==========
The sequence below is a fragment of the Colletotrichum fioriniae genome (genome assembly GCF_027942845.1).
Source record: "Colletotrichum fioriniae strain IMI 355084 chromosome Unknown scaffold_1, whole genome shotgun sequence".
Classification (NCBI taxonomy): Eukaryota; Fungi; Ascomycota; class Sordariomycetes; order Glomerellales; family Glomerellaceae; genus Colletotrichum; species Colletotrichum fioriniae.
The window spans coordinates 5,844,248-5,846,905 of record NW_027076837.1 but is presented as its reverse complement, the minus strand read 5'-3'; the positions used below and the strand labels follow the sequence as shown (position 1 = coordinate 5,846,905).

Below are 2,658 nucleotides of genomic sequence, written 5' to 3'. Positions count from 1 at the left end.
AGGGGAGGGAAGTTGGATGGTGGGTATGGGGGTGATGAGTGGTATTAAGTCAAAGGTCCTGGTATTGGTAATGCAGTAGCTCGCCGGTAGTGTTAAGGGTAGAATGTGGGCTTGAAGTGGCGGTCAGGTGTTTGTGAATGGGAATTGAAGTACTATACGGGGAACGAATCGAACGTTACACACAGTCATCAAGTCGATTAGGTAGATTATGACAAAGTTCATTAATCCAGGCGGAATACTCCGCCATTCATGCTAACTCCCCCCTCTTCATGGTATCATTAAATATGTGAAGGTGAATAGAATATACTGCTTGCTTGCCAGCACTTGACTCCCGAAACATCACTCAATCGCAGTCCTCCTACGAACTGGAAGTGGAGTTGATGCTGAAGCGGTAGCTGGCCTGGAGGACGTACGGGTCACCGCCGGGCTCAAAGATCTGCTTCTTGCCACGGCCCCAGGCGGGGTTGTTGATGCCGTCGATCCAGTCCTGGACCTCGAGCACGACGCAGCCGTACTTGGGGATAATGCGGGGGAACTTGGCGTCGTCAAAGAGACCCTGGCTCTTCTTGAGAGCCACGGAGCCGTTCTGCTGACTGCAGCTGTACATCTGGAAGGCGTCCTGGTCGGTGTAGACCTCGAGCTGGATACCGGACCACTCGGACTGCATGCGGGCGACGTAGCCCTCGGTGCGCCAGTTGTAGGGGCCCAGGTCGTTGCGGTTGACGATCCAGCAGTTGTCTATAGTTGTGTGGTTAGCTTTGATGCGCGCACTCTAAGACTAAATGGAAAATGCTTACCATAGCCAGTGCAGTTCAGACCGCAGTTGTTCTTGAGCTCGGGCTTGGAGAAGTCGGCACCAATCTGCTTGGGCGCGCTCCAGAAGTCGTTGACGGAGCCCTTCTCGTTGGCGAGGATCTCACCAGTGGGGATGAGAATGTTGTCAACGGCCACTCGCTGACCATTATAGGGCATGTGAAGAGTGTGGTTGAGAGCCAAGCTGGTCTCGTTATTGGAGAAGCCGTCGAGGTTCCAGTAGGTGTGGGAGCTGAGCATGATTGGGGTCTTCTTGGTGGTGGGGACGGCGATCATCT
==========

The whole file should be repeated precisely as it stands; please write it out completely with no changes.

The sequence below is a fragment of the Colletotrichum fioriniae genome (genome assembly GCF_027942845.1).
Source record: "Colletotrichum fioriniae strain IMI 355084 chromosome Unknown scaffold_1, whole genome shotgun sequence".
Classification (NCBI taxonomy): Eukaryota; Fungi; Ascomycota; class Sordariomycetes; order Glomerellales; family Glomerellaceae; genus Colletotrichum; species Colletotrichum fioriniae.
The window spans coordinates 5,844,248-5,846,905 of record NW_027076837.1 but is presented as its reverse complement, the minus strand read 5'-3'; the positions used below and the strand labels follow the sequence as shown (position 1 = coordinate 5,846,905).

Below are 2,658 nucleotides of genomic sequence, written 5' to 3'. Positions count from 1 at the left end.
AGGGGAGGGAAGTTGGATGGTGGGTATGGGGGTGATGAGTGGTATTAAGTCAAAGGTCCTGGTATTGGTAATGCAGTAGCTCGCCGGTAGTGTTAAGGGTAGAATGTGGGCTTGAAGTGGCGGTCAGGTGTTTGTGAATGGGAATTGAAGTACTATACGGGGAACGAATCGAACGTTACACACAGTCATCAAGTCGATTAGGTAGATTATGACAAAGTTCATTAATCCAGGCGGAATACTCCGCCATTCATGCTAACTCCCCCCTCTTCATGGTATCATTAAATATGTGAAGGTGAATAGAATATACTGCTTGCTTGCCAGCACTTGACTCCCGAAACATCACTCAATCGCAGTCCTCCTACGAACTGGAAGTGGAGTTGATGCTGAAGCGGTAGCTGGCCTGGAGGACGTACGGGTCACCGCCGGGCTCAAAGATCTGCTTCTTGCCACGGCCCCAGGCGGGGTTGTTGATGCCGTCGATCCAGTCCTGGACCTCGAGCACGACGCAGCCGTACTTGGGGATAATGCGGGGGAACTTGGCGTCGTCAAAGAGACCCTGGCTCTTCTTGAGAGCCACGGAGCCGTTCTGCTGACTGCAGCTGTACATCTGGAAGGCGTCCTGGTCGGTGTAGACCTCGAGCTGGATACCGGACCACTCGGACTGCATGCGGGCGACGTAGCCCTCGGTGCGCCAGTTGTAGGGGCCCAGGTCGTTGCGGTTGACGATCCAGCAGTTGTCTATAGTTGTGTGGTTAGCTTTGATGCGCGCACTCTAAGACTAAATGGAAAATGCTTACCATAGCCAGTGCAGTTCAGACCGCAGTTGTTCTTGAGCTCGGGCTTGGAGAAGTCGGCACCAATCTGCTTGGGCGCGCTCCAGAAGTCGTTGACGGAGCCCTTCTCGTTGGCGAGGATCTCACCAGTGGGGATGAGAATGTTGTCAACGGCCACTCGCTGACCATTATAGGGCATGTGAAGAGTGTGGTTGAGAGCCAAGCTGGTCTCGTTATTGGAGAAGCCGTCGAGGTTCCAGTAGGTGTGGGAGCTGAGCATGATTGGGGTCTTCTTGGTGGTGGGGACGGCGATCATCT